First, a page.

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Shock. 2009 Apr;31(4):423-8. doi: 10.1097/SHK.0b013e318188c273.

Characterization of S. pneumoniae pneumonia-induced multiple organ dysfunction syndrome: an experimental mouse model of gram-positive sepsis.

Author information

1
Department of Critical Care Medicine and Immunology Research Group, University of Calgary, Calgary, Alberta, Canada.

Abstract

Streptococcus pneumoniae, a gram-positive bacteria, is the most common cause of community-acquired pneumonia. It is a common cause of septic shock with multiple organ dysfunction syndrome (MODS) resulting in significant mortality. Gram-positive mouse models of sepsis with MODS are required to examine mechanisms of immune responses in severe sepsis. To assess whether lung infection due to S. pneumoniae in a nonventilated mouse model can induce multiple organ dysfunction. S. pneumoniae, SPN 15814 strain, harvested at log phase, was injected intratracheally in C57BL/6 mice at OD 600 between 0.35 and 0.63. A dose of bacteria at OD 600 = 0.63 conferred approximately 30% mortality in 36 h. Lung pneumonia was assessed by histology, lung myeloperoxidase activity, and lung bacterial load; intestinal epithelial barrier integrity was assessed by measuring blood-to-lumen clearance of Cr-EDTA; renal function was assessed by measuring plasma creatinine and urea; and myocardiac function was assessed using an isolated perfused mouse heart model. S. pneumoniae-induced pneumonia resulted in neutrophil infiltration into the lungs and increased lung bacterial load. Although relatively few bacteria gained access to the blood stream, the pneumonia was accompanied by increased intestinal epithelial barrier permeability, increased plasma creatinine, and decreased cardiac output and stroke volume. These data clearly show that intratracheal S. pneumoniae induced not only pneumonia but also MODS, despite the fact that few organisms gain access to the blood stream. This model can be used as a good gram-positive model of sepsis and MODS for further studies.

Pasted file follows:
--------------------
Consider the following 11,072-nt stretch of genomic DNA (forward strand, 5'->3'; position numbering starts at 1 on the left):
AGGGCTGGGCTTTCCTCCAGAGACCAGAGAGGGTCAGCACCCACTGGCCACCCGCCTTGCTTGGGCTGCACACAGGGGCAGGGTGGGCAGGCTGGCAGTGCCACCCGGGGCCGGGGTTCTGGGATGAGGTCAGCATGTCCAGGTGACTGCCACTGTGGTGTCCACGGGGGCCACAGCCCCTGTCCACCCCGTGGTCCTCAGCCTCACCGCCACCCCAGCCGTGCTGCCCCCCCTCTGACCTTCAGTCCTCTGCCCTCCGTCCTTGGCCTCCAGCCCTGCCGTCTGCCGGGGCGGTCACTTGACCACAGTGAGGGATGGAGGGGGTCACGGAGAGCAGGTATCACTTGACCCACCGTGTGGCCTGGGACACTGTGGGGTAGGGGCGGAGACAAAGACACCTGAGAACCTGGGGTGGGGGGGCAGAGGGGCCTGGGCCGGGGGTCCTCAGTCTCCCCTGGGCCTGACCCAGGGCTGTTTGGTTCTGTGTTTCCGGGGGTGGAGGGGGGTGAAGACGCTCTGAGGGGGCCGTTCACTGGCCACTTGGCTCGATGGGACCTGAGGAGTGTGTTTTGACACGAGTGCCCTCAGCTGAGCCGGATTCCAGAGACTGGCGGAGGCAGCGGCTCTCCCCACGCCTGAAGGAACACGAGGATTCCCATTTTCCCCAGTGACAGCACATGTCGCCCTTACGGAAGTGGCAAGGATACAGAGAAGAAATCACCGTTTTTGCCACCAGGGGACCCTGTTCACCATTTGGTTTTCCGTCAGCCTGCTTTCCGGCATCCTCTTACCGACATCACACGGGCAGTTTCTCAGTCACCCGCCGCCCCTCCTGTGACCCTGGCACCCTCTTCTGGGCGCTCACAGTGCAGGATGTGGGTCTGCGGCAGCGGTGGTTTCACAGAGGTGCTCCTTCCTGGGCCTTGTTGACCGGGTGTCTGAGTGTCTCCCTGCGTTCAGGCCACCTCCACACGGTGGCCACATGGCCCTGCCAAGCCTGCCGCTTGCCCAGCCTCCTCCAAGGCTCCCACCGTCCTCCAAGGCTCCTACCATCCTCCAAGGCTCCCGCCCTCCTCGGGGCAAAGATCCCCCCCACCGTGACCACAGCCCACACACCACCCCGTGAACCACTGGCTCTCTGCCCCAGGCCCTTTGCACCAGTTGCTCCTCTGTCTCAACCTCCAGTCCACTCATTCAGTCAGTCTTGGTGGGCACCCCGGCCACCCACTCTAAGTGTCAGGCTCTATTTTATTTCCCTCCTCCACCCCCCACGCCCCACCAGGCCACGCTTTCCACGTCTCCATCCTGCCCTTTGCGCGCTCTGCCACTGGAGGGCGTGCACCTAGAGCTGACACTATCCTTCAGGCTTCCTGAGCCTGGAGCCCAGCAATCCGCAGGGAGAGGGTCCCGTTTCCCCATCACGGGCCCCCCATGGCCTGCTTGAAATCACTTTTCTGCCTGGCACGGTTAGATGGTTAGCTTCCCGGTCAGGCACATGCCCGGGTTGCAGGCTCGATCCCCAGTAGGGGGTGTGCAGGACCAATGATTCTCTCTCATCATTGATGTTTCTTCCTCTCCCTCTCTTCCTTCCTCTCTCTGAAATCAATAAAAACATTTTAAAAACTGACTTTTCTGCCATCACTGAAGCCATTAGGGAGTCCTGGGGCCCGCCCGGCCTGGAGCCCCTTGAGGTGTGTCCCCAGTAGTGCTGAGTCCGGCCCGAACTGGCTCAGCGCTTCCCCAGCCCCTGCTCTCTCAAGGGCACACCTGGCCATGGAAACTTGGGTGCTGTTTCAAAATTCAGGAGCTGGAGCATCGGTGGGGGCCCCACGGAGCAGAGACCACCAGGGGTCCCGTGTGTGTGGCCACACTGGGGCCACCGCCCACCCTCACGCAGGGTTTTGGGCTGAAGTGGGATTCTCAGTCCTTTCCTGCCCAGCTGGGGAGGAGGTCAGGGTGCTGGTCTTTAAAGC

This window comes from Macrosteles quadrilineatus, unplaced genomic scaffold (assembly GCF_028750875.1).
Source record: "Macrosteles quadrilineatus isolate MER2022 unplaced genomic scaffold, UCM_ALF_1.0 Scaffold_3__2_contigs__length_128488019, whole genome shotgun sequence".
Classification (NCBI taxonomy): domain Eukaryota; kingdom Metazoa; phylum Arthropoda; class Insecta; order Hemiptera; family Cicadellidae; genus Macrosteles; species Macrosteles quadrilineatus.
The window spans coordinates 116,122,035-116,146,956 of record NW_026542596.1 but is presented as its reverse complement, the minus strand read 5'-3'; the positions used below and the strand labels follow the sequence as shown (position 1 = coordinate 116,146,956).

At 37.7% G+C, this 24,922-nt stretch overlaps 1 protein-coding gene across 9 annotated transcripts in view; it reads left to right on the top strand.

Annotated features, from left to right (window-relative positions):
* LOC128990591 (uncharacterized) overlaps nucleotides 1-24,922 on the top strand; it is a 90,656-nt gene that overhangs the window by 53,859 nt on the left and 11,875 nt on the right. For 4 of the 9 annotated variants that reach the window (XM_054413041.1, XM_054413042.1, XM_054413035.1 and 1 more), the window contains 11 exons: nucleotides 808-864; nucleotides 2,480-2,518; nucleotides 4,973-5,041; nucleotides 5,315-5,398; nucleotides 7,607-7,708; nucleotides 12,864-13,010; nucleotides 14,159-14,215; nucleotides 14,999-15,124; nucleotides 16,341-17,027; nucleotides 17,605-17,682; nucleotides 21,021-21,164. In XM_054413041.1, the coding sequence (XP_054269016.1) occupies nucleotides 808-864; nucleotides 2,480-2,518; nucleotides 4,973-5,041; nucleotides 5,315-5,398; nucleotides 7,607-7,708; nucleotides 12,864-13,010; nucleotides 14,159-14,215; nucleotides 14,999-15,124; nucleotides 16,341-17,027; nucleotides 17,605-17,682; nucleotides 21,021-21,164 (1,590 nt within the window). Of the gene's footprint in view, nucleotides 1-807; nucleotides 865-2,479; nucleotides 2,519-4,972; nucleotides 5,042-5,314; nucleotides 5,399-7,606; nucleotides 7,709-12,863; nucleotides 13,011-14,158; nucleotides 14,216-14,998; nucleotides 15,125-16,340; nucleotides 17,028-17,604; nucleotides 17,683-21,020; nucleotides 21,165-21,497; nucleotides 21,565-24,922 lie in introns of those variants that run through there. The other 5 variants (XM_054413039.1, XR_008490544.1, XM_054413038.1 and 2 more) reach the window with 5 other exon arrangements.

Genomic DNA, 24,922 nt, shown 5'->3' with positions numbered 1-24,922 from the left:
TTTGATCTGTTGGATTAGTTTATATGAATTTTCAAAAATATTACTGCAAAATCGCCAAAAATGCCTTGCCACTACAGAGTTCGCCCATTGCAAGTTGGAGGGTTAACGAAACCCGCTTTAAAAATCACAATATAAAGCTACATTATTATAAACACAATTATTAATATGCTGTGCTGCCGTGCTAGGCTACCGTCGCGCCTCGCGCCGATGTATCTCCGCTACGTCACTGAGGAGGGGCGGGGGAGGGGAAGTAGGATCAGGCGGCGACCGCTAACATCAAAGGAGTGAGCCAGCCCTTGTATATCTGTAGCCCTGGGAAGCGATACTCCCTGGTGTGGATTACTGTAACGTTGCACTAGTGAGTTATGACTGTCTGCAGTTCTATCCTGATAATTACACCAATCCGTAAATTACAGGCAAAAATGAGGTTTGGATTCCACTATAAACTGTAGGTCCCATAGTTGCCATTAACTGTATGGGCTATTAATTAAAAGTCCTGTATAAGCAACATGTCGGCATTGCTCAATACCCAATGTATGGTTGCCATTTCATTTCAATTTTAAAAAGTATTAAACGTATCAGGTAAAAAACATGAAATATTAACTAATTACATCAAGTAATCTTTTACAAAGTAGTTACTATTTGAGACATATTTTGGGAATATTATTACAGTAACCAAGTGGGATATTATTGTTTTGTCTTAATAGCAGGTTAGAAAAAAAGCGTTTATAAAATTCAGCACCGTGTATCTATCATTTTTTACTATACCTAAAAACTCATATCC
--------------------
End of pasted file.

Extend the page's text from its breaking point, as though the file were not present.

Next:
PMID:
18827750
DOI:
10.1097/SHK.0b013e318188c273
[Indexed for MEDLINE]

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